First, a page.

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In memory of David Turney 1952 - 1988
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Harry was in his little house on the edge of Back Bay when at half past twelve her voice came over the radio for the first time.
Harry confessed he had no sense of direction. He told Eleanor about he infamous night in Toronto when he went to play poker at a buddy's house for the umpteenth time, but walked into another house entirely, on a different block. "I was hanging up my coat when the owner came out of the kitchen. I figured he had to be the new player. So I said, 'Where's the booze?'"
She thought how changeable and infinitely various the air is, and how she was being paid to cram it to the gills with talk, to bury it under endless information, and she couldn't do it any more.
Lying on the ground, being reshaped, was like lying awake beside a new husband
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Amazon.com Product Description (ISBN 0771038119, Hardcover)

The eagerly anticipated novel from the bestselling author of A Student of Weather and Garbo Laughs.

Harry Boyd, a hard-bitten refugee from failure in Toronto television, has returned to a small radio station in the Canadian North. There, in Yellowknife, in the summer of 1975, he falls in love with a voice on air, though the real woman, Dido Paris, is both a surprise and even more than he imagined.

Dido and Harry are part of the cast of eccentric, utterly loveable characters, all transplants from elsewhere, who form an unlikely group at the station. Their loves and longings, their rivalries and entanglements, the stories of their pasts and what brought each of them to the North, form the centre. One summer, on a canoe trip four of them make into the Arctic wilderness (following in the steps of the legendary Englishman John Hornby, who, along with his small party, starved to death in the barrens in 1927), they find the balance of love shifting, much as the balance of power in the North is being changed by the proposed Mackenzie Valley gas pipeline, which threatens to displace Native people from their land.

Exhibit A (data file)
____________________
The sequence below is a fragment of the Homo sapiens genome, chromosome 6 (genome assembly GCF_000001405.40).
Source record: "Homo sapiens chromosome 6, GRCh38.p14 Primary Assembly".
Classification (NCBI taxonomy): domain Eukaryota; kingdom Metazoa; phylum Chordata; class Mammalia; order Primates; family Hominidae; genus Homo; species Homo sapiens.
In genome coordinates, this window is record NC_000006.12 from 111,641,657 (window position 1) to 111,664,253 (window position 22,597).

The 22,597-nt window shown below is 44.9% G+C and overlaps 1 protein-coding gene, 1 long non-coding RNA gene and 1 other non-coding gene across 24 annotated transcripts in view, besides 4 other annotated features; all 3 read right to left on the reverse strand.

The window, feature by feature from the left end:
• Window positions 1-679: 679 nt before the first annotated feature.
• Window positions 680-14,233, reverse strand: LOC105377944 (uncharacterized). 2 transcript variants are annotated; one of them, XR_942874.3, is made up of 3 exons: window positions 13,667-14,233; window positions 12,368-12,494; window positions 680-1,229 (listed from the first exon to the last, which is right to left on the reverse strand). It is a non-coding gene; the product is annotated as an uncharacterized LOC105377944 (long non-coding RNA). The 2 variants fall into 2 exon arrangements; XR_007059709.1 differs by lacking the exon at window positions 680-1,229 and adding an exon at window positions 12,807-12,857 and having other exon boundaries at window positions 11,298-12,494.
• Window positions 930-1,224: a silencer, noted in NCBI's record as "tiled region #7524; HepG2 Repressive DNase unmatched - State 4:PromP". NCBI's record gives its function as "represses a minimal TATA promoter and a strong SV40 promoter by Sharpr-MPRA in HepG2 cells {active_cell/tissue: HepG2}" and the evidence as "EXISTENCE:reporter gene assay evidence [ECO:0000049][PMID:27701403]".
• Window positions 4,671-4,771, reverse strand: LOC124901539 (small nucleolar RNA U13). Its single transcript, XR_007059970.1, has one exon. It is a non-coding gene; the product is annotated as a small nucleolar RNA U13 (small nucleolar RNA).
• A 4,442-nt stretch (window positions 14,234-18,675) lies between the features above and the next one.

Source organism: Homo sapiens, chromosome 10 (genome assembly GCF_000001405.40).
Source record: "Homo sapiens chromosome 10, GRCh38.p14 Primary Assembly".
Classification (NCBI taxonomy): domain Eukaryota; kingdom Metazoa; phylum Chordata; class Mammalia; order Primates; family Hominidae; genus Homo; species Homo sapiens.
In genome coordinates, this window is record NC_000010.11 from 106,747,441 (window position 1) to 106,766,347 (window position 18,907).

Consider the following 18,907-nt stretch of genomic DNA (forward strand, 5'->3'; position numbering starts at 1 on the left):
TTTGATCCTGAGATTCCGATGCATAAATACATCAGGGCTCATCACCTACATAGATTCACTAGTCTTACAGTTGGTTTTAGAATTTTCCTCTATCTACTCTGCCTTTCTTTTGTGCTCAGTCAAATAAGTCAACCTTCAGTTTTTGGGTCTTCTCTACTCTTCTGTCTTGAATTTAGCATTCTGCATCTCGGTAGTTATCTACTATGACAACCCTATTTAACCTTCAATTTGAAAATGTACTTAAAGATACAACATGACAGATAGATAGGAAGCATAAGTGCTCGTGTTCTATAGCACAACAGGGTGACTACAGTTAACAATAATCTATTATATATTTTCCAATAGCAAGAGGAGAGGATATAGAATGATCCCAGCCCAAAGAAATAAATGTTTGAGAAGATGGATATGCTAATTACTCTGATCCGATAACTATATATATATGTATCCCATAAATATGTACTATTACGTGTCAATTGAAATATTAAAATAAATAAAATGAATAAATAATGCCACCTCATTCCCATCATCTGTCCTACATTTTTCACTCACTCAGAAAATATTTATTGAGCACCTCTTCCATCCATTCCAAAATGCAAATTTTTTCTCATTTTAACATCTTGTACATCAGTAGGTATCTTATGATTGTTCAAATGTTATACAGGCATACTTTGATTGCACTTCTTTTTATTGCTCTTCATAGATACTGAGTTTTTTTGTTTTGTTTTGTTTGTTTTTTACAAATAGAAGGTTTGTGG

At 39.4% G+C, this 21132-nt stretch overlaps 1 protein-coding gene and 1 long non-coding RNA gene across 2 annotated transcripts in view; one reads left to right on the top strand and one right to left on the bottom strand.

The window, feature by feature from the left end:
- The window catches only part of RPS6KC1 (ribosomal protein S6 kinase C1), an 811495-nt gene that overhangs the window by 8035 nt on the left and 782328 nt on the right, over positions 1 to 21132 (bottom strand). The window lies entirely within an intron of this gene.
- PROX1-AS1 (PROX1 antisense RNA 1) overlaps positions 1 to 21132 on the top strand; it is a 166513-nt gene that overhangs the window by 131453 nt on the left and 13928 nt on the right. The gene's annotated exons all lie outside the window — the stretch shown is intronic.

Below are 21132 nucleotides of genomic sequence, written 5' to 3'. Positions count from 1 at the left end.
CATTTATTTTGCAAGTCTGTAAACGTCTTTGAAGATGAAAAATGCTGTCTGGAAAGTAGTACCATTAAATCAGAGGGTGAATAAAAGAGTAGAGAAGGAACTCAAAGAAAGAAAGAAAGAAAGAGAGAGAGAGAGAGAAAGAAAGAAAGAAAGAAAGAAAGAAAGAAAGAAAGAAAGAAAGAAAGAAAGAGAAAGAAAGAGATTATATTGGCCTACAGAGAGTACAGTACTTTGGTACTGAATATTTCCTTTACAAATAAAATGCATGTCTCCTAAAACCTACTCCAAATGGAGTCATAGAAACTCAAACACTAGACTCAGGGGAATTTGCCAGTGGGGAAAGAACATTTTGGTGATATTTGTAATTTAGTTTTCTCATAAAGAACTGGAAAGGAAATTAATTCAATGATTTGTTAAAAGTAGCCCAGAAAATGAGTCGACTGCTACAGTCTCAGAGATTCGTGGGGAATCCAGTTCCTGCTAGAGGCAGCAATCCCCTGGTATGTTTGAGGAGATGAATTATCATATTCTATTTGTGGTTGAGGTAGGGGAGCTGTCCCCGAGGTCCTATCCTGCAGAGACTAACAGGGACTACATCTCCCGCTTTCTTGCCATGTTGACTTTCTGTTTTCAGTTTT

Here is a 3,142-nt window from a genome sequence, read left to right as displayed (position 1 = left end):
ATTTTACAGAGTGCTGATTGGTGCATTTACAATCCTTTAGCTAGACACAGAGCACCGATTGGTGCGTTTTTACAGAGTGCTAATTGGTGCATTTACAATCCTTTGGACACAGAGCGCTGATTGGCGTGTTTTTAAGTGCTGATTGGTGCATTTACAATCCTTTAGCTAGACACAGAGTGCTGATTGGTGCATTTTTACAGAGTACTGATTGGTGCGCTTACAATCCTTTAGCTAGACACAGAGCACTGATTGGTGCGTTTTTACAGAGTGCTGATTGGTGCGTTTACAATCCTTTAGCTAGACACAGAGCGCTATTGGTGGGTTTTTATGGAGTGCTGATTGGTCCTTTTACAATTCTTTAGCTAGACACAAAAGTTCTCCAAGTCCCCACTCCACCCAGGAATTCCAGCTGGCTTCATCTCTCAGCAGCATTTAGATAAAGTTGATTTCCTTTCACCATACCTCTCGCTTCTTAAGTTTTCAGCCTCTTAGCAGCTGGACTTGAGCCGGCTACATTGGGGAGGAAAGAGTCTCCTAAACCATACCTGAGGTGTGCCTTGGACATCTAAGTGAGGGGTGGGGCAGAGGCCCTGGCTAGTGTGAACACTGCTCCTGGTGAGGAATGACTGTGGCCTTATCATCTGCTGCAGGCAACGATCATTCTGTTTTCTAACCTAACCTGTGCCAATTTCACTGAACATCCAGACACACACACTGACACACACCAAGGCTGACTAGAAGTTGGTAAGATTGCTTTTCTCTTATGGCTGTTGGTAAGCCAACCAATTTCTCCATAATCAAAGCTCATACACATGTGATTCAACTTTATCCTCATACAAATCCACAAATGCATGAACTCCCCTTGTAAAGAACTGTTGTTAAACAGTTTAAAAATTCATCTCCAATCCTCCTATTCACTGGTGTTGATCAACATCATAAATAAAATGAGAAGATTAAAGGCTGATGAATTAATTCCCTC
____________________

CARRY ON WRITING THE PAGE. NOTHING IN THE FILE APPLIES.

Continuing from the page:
Elizabeth Hay has been compared to Annie Proulx, Alice Hoffman, and Isabel Allende, yet she is uniquely herself. With unforgettable characters, vividly evoked settings, in this new novel, Hay brings to bear her skewering intelligence into the frailties of the human heart and her ability to tell a spellbinding story. Written in gorgeous prose, laced with dark humour, Late Nights on Air is Hay’s most seductive and accomplished novel yet.

On the shortest night of the year, a golden evening without end, Dido climbed the wooden steps to Pilot’s Monument on top of the great Rock that formed the heart of old Yellowknife. In the Netherlands the light was long and gradual too, but more meadowy, more watery, or else hazier, depending on where you were. . . . Here, it was subarctic desert, virtually unpopulated, and the light was uniformly clear.

On the road below, a small man in a black beret was bending over his tripod just as her father used to bend over his tape recorder. Her father’s voice had become the wallpaper inside her skull, he’d made a home for himself there as improvised and unexpected as these little houses on the side of the Rock — houses with histories of instability, of changing from gambling den to barber shop to sheet metal shop to private home, and of being moved from one part of town to another since they had no foundations.

From Late Nights On Air

(retrieved from Amazon Thu, 12 Mar 2015 18:00:49 -0400)

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A psychologically astute study of love, power, rivalry and friendship in a remote radio station in the furthest reaches of Northern Canada. Originally published: U.S.: Counterpoint, 2007; London: MacLehose, 2008.

(summary from another edition)